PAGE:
Perhaps it is true that the church has been out of balance in the preaching of “hellfire and judgment” to an unhealthy degree. There may still be some churches that struggle with this but I think that more have swung the pendulum the other way and do not talk about Hell at all. They do this because talk of judgment and damnation are not attractive to those who might be visiting or only nominally attend. They prefer to emphasize the love of God.
I have not read the book Love Wins, by Rob Bell. But from the reactions to the book, I gather that Mr. Bell has softened the teaching on Hell to the point where many have accused Mr. Bell of being a universalist, one who believes that all people go to Heaven.
The problem with avoiding or negating teaching about Hell and punishment is that we then become negligent in our duty as Christians to make disciples. Right discipleship is to be based on truth and should include all the truth of Scripture. So while we need to use wisdom in how we present the reality of Hell and judgment, we cannot negate or avoid the clear teaching of Scripture on the subject.
The Apostle Paul does not seem to have been reluctant to mention the idea of judgment. When he was presenting the case for Christ before Felix, Paul spoke about “righteousness, self-control and the judgment to come.” (Acts 24:25) Paul was clear that there is a consequence to not accepting the provision of Jesus Christ to deal with our sin.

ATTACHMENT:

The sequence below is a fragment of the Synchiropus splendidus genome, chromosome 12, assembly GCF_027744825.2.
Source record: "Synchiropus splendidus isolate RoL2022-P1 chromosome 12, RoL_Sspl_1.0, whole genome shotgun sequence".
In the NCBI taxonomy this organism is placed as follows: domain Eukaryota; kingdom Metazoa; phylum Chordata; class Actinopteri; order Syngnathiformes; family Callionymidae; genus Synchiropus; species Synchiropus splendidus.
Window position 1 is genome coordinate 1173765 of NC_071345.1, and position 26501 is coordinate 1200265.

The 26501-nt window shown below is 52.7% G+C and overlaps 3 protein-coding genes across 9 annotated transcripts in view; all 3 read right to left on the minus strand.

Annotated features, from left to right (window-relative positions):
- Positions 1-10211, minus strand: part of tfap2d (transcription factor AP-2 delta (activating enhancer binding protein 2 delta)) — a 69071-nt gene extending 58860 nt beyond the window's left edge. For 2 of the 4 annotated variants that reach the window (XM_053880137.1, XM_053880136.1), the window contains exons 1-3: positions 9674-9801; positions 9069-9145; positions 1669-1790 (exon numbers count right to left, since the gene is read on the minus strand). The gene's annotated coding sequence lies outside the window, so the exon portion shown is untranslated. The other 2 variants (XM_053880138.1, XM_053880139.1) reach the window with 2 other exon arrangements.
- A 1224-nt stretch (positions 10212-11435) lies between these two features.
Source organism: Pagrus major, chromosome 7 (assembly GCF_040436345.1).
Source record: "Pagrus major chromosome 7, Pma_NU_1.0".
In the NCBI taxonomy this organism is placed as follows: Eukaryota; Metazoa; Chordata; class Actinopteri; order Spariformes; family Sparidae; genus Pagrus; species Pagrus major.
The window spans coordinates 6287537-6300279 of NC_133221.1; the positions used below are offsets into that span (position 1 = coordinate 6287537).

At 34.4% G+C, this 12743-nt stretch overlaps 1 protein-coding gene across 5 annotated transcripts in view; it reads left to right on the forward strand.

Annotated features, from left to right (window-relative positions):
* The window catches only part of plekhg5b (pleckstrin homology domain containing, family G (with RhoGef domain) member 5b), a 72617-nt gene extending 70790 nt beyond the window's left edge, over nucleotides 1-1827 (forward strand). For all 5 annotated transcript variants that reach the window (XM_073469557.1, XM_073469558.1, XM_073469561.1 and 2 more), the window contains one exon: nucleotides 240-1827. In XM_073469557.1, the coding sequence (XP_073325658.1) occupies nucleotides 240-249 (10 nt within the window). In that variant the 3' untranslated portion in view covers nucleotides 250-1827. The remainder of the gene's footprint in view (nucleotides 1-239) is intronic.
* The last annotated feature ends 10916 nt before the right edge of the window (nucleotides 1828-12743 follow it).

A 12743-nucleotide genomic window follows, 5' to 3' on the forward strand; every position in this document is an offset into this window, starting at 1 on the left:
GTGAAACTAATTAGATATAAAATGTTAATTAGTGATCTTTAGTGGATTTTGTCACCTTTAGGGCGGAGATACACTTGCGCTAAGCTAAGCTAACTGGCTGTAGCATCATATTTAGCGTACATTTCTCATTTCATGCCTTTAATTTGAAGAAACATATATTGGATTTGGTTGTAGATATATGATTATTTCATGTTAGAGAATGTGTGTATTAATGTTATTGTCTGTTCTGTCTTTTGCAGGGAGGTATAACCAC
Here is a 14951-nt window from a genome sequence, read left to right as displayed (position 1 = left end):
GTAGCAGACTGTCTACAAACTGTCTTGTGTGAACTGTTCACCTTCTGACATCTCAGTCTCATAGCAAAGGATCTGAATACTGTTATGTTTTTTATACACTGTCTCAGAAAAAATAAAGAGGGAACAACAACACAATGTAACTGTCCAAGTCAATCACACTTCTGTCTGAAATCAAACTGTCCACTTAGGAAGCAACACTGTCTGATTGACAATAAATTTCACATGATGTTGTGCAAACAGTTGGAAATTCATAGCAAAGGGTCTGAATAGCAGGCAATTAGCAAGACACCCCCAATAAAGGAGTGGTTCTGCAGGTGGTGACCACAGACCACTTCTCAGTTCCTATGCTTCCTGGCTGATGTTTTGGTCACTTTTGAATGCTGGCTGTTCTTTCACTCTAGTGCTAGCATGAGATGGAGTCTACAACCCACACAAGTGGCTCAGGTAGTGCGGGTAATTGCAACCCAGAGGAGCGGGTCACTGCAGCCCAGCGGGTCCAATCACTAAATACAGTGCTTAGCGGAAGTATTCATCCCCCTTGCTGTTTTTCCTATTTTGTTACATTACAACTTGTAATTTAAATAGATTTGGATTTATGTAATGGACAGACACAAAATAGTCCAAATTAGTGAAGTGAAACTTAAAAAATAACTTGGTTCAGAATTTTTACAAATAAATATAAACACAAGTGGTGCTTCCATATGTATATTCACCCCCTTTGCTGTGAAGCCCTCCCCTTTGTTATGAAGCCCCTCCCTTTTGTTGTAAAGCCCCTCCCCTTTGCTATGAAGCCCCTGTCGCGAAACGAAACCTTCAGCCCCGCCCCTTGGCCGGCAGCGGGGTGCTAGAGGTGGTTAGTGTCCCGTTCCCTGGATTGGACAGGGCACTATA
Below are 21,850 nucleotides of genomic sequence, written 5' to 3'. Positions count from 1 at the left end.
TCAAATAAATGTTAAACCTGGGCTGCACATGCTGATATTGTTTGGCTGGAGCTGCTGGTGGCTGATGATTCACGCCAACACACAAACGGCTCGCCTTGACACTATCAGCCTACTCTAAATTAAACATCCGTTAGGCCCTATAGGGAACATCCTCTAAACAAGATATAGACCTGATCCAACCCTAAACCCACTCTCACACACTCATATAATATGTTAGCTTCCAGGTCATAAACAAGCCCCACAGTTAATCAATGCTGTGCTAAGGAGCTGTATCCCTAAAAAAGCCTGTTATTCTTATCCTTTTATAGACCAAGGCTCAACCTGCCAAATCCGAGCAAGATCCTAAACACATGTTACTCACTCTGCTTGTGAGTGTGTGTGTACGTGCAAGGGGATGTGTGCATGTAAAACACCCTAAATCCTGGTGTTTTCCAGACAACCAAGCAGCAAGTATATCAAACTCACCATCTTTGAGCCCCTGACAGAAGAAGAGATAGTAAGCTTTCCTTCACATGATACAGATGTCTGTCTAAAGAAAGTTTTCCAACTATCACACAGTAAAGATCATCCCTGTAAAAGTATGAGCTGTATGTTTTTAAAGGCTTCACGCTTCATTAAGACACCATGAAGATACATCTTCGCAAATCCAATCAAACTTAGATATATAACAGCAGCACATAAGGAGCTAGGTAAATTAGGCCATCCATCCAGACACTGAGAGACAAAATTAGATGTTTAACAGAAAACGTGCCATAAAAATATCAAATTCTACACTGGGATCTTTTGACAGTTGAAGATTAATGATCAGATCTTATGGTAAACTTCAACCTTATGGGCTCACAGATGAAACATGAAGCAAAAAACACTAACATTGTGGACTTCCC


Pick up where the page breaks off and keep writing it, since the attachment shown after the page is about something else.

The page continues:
The author of Hebrews writes:
“For if we go on sinning willfully after receiving the knowledge of the truth, there no longer remains a sacrifice for sins, but a terrifying expectation of judgment and the fury of a fire which will consume the adversaries. Anyone who has set aside the Law of Moses dies without mercy on the testimony of two or three witnesses. How much severer punishment do you think he will deserve who has trampled under foot the Son of God, and has regarded as unclean the blood of the covenant by which he was sanctified, and has insulted the Spirit of grace? For we know Him who said, “Vengeance is Mine, I will repay.” And again, “The Lord will judge His people.” It is a terrifying thing to fall into the hands of the living God.” (Hebrews 10:26–31, NASB)
The reality of judgment should motivate us to be more open about what we believe. It should be a motivation for the spread of the Gospel. Walk into any public place in America and stop and realize that many (perhaps a majority) of those who are around you are likely to face that judgment if someone does not intervene in their lives. This should be a sobering realization and should spur us to action.
As Paul reminds us in Romans 10:17, “faith comes by hearing.” But for someone to hear, it is necessary for someone like you and I to speak the words of Christ.
May we resolve to be bolder in our witness for Jesus Christ in 2013?
There are consequences if we do not. If what the Bible teaches about our final destiny is true, Jesus Christ is not a nice-to-have, like a bigger television. Jesus Christ is a need-to-have like air, water and food.